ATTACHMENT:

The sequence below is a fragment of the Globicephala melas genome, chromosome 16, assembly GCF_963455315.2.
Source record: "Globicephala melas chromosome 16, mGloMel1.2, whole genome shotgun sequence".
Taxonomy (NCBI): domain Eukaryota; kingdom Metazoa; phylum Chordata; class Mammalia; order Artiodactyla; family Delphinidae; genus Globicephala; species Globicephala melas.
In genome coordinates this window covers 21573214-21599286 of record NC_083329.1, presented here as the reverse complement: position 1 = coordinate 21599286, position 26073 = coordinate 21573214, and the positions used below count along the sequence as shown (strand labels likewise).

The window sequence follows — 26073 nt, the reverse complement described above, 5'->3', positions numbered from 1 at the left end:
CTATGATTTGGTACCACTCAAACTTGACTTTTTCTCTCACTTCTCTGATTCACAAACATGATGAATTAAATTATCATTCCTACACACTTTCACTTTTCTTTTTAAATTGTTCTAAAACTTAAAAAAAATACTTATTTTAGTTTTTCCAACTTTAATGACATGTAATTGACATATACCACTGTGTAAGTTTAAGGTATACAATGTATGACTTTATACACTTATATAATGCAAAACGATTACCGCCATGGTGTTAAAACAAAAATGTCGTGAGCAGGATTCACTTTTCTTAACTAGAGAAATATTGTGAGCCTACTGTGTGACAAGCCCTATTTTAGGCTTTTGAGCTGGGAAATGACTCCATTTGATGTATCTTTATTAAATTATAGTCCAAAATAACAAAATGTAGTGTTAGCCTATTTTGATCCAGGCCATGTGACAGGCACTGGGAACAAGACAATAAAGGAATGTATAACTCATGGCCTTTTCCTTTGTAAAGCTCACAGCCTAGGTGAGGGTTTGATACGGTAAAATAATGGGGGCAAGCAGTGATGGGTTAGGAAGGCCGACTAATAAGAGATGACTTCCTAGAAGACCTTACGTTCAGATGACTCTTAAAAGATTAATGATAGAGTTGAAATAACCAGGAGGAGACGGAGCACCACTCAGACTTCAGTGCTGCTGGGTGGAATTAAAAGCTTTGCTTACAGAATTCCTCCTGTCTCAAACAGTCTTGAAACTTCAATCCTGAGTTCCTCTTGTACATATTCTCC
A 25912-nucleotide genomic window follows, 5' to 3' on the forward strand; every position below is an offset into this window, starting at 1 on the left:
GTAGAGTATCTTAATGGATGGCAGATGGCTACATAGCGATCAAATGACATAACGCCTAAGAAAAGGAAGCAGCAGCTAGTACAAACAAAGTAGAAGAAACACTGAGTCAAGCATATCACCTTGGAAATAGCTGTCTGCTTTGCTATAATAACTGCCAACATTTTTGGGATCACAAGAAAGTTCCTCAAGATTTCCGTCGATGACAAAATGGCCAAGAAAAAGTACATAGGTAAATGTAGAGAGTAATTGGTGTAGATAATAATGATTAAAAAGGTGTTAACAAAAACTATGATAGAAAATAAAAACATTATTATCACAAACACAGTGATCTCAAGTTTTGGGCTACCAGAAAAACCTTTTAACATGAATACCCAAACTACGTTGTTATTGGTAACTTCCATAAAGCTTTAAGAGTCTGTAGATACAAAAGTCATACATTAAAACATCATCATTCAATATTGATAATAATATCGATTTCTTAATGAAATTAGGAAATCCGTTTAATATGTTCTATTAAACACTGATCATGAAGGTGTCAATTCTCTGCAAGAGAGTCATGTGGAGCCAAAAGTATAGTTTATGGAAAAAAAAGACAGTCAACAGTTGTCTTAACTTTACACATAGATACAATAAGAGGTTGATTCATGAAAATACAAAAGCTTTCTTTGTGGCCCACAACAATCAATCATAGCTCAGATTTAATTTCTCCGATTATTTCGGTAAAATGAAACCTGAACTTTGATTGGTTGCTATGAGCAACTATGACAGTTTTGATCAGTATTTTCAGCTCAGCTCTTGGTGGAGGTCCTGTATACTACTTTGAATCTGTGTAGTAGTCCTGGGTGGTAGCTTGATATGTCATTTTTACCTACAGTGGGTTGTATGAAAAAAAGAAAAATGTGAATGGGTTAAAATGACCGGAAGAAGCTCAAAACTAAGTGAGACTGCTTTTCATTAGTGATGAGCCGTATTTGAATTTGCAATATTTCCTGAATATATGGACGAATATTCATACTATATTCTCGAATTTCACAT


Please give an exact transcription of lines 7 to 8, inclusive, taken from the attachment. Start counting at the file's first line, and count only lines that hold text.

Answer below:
A 25912-nucleotide genomic window follows, 5' to 3' on the forward strand; every position below is an offset into this window, starting at 1 on the left:
GTAGAGTATCTTAATGGATGGCAGATGGCTACATAGCGATCAAATGACATAACGCCTAAGAAAAGGAAGCAGCAGCTAGTACAAACAAAGTAGAAGAAACACTGAGTCAAGCATATCACCTTGGAAATAGCTGTCTGCTTTGCTATAATAACTGCCAACATTTTTGGGATCACAAGAAAGTTCCTCAAGATTTCCGTCGATGACAAAATGGCCAAGAAAAAGTACATAGGTAAATGTAGAGAGTAATTGGTGTAGATAATAATGATTAAAAAGGTGTTAACAAAAACTATGATAGAAAATAAAAACATTATTATCACAAACACAGTGATCTCAAGTTTTGGGCTACCAGAAAAACCTTTTAACATGAATACCCAAACTACGTTGTTATTGGTAACTTCCATAAAGCTTTAAGAGTCTGTAGATACAAAAGTCATACATTAAAACATCATCATTCAATATTGATAATAATATCGATTTCTTAATGAAATTAGGAAATCCGTTTAATATGTTCTATTAAACACTGATCATGAAGGTGTCAATTCTCTGCAAGAGAGTCATGTGGAGCCAAAAGTATAGTTTATGGAAAAAAAAGACAGTCAACAGTTGTCTTAACTTTACACATAGATACAATAAGAGGTTGATTCATGAAAATACAAAAGCTTTCTTTGTGGCCCACAACAATCAATCATAGCTCAGATTTAATTTCTCCGATTATTTCGGTAAAATGAAACCTGAACTTTGATTGGTTGCTATGAGCAACTATGACAGTTTTGATCAGTATTTTCAGCTCAGCTCTTGGTGGAGGTCCTGTATACTACTTTGAATCTGTGTAGTAGTCCTGGGTGGTAGCTTGATATGTCATTTTTACCTACAGTGGGTTGTATGAAAAAAAGAAAAATGTGAATGGGTTAAAATGACCGGAAGAAGCTCAAAACTAAGTGAGACTGCTTTTCATTAGTGATGAGCCGTATTTGAATTTGCAATATTTCCTGAATATATGGACGAATATTCATACTATATTCTCGAATTTCACAT